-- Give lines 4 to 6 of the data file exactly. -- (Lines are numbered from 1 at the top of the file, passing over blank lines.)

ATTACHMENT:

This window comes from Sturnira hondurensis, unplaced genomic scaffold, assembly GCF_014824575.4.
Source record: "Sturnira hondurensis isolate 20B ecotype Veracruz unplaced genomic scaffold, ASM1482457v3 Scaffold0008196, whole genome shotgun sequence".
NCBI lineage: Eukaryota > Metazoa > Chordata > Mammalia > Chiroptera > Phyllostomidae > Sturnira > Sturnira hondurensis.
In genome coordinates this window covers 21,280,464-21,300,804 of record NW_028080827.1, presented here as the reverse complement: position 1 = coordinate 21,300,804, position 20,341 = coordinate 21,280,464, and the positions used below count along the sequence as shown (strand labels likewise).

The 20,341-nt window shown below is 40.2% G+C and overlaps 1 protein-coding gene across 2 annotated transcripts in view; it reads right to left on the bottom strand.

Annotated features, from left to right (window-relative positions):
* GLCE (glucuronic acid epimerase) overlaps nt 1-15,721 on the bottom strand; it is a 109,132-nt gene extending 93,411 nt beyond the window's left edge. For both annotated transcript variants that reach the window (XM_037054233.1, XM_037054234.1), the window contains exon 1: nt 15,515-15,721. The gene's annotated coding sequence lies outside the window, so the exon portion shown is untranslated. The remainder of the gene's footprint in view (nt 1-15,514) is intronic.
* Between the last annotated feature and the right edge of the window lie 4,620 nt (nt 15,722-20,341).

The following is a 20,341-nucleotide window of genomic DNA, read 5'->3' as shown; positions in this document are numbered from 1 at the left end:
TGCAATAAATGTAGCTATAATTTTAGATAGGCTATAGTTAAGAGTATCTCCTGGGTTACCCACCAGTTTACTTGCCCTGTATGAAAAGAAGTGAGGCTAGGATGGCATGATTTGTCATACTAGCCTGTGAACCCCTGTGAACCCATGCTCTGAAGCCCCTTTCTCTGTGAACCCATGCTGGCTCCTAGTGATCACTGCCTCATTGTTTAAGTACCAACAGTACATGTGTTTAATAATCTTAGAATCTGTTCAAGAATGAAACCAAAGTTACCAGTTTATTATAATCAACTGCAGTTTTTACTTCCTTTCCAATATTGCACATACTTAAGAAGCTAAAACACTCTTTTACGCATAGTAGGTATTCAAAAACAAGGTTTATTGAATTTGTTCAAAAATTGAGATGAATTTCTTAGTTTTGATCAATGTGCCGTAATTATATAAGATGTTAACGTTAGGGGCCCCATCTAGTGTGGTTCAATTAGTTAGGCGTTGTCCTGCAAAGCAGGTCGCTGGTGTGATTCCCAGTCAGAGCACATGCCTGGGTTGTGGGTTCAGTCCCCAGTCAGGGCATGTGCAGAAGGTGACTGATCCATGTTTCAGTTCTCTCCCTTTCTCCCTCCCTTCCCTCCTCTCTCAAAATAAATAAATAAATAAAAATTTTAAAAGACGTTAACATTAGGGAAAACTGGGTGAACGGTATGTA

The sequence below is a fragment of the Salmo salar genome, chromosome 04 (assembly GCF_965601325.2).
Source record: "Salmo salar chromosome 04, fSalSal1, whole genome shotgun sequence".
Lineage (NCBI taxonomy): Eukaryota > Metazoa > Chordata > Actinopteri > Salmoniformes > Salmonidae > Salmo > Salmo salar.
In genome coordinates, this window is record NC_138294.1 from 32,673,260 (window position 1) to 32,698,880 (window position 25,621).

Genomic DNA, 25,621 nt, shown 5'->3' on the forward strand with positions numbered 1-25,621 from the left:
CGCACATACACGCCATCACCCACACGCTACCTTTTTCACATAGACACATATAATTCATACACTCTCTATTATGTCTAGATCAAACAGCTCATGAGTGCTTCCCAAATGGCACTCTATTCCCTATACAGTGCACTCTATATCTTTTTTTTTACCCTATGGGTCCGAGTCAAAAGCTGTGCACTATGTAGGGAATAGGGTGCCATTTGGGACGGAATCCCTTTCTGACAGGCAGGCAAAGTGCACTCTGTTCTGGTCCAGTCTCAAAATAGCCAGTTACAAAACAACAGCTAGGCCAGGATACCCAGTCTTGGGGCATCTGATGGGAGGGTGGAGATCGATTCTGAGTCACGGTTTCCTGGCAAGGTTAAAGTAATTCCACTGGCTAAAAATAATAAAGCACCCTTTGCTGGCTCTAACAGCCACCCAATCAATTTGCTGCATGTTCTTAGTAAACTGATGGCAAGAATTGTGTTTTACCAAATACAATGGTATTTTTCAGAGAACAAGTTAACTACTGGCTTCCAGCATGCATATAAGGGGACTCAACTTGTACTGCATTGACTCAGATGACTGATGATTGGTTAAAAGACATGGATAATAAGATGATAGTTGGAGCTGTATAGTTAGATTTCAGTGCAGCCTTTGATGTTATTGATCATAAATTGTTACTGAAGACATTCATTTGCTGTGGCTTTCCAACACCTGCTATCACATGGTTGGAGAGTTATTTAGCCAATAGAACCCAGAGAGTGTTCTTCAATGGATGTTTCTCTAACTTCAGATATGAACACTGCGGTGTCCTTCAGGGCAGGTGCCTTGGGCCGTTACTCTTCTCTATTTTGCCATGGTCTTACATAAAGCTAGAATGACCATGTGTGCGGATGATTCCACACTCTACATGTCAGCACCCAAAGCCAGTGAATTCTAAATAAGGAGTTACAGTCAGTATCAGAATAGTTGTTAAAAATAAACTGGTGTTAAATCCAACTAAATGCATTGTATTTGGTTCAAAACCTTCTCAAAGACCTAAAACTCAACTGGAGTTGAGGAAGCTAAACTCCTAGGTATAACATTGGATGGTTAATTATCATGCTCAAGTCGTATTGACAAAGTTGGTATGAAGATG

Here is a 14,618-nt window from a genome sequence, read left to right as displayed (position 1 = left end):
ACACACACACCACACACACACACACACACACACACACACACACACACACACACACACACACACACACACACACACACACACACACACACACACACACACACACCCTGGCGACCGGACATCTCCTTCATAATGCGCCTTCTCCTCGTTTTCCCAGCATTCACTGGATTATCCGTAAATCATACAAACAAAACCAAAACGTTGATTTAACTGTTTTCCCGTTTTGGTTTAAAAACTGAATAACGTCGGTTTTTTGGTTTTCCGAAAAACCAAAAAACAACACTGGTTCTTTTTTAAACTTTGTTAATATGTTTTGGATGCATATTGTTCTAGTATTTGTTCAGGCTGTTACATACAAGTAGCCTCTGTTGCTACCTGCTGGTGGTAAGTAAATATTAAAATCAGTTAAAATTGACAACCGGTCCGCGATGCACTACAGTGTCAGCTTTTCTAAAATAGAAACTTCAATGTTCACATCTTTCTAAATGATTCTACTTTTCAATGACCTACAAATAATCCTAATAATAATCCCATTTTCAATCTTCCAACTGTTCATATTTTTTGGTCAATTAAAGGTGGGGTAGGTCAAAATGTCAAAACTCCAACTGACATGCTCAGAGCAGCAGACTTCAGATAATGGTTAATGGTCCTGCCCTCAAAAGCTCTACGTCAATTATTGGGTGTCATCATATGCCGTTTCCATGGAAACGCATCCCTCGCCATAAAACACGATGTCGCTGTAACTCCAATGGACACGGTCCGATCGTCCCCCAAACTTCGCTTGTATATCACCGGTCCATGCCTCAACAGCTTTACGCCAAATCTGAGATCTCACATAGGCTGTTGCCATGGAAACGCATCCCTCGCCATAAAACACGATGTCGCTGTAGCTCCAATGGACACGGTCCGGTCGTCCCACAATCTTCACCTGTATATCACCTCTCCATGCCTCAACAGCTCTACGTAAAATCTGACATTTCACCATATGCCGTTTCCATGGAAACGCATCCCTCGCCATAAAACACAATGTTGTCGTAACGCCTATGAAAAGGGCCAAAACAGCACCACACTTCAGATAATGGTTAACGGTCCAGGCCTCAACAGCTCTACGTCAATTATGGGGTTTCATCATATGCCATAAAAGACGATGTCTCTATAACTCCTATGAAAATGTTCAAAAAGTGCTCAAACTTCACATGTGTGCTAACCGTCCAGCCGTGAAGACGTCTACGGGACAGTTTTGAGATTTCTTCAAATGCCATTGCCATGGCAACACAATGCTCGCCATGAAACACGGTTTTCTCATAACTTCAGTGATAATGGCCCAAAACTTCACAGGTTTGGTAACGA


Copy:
In genome coordinates this window covers 21,280,464-21,300,804 of record NW_028080827.1, presented here as the reverse complement: position 1 = coordinate 21,300,804, position 20,341 = coordinate 21,280,464, and the positions used below count along the sequence as shown (strand labels likewise).

The 20,341-nt window shown below is 40.2% G+C and overlaps 1 protein-coding gene across 2 annotated transcripts in view; it reads right to left on the bottom strand.

Annotated features, from left to right (window-relative positions):